The stock exchange and FX markets may have stabilized, but fallout in the wake of the Brexit vote continues.
The latest victim is Virgin Money, which revealed this week that it won’t be moving forward with plans to begin lending to small and medium-sized businesses — for now.
Reports on Tuesday (July 26) said Virgin Money is shelfing the initiative due to economic uncertainties related to Brexit.
According to the company’s chief executive, Jayne-Anne Gadhia, interest rates are expected to drop again by a quarter of a point from its current 0.5 percent — a record low — and are likely to remain at this level for at least the next three years. Those low interest rates have caused Virgin Money to drop its profit guidance for the next year.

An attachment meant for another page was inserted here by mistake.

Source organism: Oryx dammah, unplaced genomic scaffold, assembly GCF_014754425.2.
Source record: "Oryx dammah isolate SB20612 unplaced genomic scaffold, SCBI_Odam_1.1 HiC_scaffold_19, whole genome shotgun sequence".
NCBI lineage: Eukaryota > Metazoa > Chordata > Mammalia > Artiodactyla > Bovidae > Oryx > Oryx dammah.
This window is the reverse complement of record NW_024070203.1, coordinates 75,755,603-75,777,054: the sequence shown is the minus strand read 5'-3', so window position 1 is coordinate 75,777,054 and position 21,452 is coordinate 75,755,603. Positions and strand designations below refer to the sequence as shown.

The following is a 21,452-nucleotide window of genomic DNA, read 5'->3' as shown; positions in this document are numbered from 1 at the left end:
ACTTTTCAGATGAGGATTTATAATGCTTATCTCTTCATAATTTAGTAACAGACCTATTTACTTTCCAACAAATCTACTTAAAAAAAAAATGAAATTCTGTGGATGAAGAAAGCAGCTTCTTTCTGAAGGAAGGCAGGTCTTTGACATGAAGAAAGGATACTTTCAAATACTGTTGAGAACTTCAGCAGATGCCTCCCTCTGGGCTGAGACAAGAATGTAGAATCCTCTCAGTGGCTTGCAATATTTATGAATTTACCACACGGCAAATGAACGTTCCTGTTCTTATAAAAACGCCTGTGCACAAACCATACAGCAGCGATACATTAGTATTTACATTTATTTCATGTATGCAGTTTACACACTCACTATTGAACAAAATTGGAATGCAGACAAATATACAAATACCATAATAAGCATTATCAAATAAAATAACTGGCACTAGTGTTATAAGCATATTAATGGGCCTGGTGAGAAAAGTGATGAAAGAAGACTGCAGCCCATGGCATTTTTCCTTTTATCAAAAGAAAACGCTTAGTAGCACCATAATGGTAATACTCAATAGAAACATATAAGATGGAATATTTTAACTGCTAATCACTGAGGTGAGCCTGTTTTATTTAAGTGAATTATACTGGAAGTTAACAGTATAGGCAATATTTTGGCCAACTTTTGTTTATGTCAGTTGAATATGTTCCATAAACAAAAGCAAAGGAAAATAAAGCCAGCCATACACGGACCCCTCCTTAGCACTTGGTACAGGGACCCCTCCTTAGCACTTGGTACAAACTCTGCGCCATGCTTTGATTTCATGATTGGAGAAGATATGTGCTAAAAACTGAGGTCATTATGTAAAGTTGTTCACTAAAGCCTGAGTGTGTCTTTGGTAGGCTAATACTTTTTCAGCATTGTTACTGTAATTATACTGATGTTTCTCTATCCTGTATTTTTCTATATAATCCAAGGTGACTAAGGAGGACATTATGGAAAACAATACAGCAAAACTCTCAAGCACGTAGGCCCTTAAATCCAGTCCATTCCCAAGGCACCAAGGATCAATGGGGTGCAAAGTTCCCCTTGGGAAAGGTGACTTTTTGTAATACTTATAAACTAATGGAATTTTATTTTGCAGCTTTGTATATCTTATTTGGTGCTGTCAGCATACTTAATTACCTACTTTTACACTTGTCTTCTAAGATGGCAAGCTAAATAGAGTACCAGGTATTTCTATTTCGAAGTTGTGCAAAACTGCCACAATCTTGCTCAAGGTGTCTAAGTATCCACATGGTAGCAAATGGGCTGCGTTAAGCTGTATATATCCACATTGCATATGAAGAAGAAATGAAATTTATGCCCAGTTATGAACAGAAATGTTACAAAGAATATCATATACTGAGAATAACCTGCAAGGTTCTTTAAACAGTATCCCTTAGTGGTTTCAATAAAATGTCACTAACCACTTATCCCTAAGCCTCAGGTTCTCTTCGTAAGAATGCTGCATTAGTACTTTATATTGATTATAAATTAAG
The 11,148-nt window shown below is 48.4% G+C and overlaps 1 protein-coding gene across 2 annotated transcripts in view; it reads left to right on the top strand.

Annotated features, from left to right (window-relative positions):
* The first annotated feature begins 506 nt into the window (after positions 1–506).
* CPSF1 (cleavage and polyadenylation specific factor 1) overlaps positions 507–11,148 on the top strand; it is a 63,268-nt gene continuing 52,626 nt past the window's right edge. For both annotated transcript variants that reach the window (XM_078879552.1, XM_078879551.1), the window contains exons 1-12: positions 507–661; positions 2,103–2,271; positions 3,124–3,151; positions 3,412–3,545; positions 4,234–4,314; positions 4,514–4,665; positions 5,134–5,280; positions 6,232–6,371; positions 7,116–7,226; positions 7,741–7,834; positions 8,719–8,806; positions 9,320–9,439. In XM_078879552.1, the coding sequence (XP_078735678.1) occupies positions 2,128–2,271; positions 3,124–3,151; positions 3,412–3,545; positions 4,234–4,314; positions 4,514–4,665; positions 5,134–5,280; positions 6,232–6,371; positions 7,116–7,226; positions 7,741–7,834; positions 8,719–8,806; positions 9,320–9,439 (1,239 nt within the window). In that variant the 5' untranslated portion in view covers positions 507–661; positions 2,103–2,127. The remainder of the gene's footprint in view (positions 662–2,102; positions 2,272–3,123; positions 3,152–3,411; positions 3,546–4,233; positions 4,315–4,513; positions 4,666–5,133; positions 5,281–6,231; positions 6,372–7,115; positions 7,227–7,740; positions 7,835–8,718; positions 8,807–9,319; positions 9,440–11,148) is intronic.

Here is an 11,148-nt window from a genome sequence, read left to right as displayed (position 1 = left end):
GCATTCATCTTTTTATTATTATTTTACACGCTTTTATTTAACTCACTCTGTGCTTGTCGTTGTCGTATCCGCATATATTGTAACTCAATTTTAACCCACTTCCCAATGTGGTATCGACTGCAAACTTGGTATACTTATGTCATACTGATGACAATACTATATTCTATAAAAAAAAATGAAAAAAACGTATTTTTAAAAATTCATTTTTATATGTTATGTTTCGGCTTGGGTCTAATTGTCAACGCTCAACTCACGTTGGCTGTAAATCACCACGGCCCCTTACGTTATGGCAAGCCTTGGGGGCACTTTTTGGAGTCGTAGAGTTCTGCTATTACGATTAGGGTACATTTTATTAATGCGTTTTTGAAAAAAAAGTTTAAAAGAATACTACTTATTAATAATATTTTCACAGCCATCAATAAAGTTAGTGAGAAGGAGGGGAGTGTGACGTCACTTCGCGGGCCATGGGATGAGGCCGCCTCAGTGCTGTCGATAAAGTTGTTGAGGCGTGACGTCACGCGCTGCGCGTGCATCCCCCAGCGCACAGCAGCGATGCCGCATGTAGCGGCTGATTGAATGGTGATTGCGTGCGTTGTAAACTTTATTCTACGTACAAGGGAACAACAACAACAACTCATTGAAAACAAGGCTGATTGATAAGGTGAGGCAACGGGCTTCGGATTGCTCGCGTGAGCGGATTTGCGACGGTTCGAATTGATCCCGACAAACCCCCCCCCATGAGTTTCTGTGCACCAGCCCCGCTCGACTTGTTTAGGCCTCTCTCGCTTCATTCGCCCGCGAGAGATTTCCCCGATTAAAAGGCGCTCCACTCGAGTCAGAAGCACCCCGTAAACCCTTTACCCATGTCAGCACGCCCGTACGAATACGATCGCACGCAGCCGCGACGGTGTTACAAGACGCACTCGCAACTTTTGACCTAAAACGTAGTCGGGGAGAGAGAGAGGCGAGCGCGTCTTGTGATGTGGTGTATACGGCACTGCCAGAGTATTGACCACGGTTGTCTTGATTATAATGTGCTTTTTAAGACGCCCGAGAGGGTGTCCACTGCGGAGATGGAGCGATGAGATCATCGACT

Earlier this year, after Virgin Money released its 2016 Q1 figures, the company said it would be exploring the SME banking segment, though Gadhia remained vague on details.
Gadhia announced Virgin’s decision to hold off on SME lending after the company released its 2016 H1 figures. With profits up by 13 percent, share prices increased by 7 percent, according to reports.
The company will also re-shift its focus to all-digital banking services, reports said, instead of previous plans to offer bank accounts from high-street lenders. Virgin’s target for credit cards remains the same, reports said, and the company downplayed concerns over the mortgage market, which makes up 17 percent of Virgin Money’s lending operations.
Further, Brexit hasn’t affected consumer banking behavior, Gadhia said.